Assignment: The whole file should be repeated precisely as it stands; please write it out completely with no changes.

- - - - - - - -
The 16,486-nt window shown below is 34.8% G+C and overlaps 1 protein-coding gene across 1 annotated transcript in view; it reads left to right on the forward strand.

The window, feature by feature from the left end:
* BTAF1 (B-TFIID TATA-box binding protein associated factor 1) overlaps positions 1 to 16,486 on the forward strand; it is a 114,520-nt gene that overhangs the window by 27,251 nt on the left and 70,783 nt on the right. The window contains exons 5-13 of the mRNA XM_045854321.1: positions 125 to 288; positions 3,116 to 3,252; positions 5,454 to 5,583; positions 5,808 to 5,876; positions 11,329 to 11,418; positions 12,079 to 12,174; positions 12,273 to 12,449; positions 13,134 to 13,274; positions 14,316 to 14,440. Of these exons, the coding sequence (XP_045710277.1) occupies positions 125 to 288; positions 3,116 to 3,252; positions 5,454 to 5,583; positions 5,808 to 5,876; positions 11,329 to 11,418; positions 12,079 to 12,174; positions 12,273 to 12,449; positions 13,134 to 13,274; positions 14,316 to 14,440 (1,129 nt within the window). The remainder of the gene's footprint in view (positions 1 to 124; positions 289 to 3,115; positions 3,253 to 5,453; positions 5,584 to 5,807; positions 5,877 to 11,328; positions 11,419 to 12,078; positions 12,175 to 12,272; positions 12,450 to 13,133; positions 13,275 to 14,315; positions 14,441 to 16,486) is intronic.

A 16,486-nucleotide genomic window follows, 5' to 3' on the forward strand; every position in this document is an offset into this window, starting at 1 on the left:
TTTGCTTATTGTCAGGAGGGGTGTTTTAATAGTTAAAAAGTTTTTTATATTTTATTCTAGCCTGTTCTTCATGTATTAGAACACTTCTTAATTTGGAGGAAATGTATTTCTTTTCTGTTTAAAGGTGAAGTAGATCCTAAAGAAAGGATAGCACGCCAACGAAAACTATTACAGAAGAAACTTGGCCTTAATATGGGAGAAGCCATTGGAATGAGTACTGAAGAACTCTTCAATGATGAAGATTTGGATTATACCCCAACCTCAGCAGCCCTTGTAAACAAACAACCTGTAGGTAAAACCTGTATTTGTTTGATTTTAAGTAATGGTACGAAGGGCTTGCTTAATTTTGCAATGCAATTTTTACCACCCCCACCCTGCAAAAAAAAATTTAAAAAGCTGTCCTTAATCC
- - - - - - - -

The 16,486-nt window shown below is 34.8% G+C and overlaps 1 protein-coding gene across 1 annotated transcript in view; it reads left to right on the forward strand.

The window, feature by feature from the left end:
* BTAF1 (B-TFIID TATA-box binding protein associated factor 1) overlaps positions 1 to 16,486 on the forward strand; it is a 114,520-nt gene that overhangs the window by 27,251 nt on the left and 70,783 nt on the right. The window contains exons 5-13 of the mRNA XM_045854321.1: positions 125 to 288; positions 3,116 to 3,252; positions 5,454 to 5,583; positions 5,808 to 5,876; positions 11,329 to 11,418; positions 12,079 to 12,174; positions 12,273 to 12,449; positions 13,134 to 13,274; positions 14,316 to 14,440. Of these exons, the coding sequence (XP_045710277.1) occupies positions 125 to 288; positions 3,116 to 3,252; positions 5,454 to 5,583; positions 5,808 to 5,876; positions 11,329 to 11,418; positions 12,079 to 12,174; positions 12,273 to 12,449; positions 13,134 to 13,274; positions 14,316 to 14,440 (1,129 nt within the window). The remainder of the gene's footprint in view (positions 1 to 124; positions 289 to 3,115; positions 3,253 to 5,453; positions 5,584 to 5,807; positions 5,877 to 11,328; positions 11,419 to 12,078; positions 12,175 to 12,272; positions 12,450 to 13,133; positions 13,275 to 14,315; positions 14,441 to 16,486) is intronic.

A 16,486-nucleotide genomic window follows, 5' to 3' on the forward strand; every position in this document is an offset into this window, starting at 1 on the left:
TTTGCTTATTGTCAGGAGGGGTGTTTTAATAGTTAAAAAGTTTTTTATATTTTATTCTAGCCTGTTCTTCATGTATTAGAACACTTCTTAATTTGGAGGAAATGTATTTCTTTTCTGTTTAAAGGTGAAGTAGATCCTAAAGAAAGGATAGCACGCCAACGAAAACTATTACAGAAGAAACTTGGCCTTAATATGGGAGAAGCCATTGGAATGAGTACTGAAGAACTCTTCAATGATGAAGATTTGGATTATACCCCAACCTCAGCAGCCCTTGTAAACAAACAACCTGTAGGTAAAACCTGTATTTGTTTGATTTTAAGTAATGGTACGAAGGGCTTGCTTAATTTTGCAATGCAATTTTTACCACCCCCACCCTGCAAAAAAAAATTTAAAAAGCTGTCCTTAATCC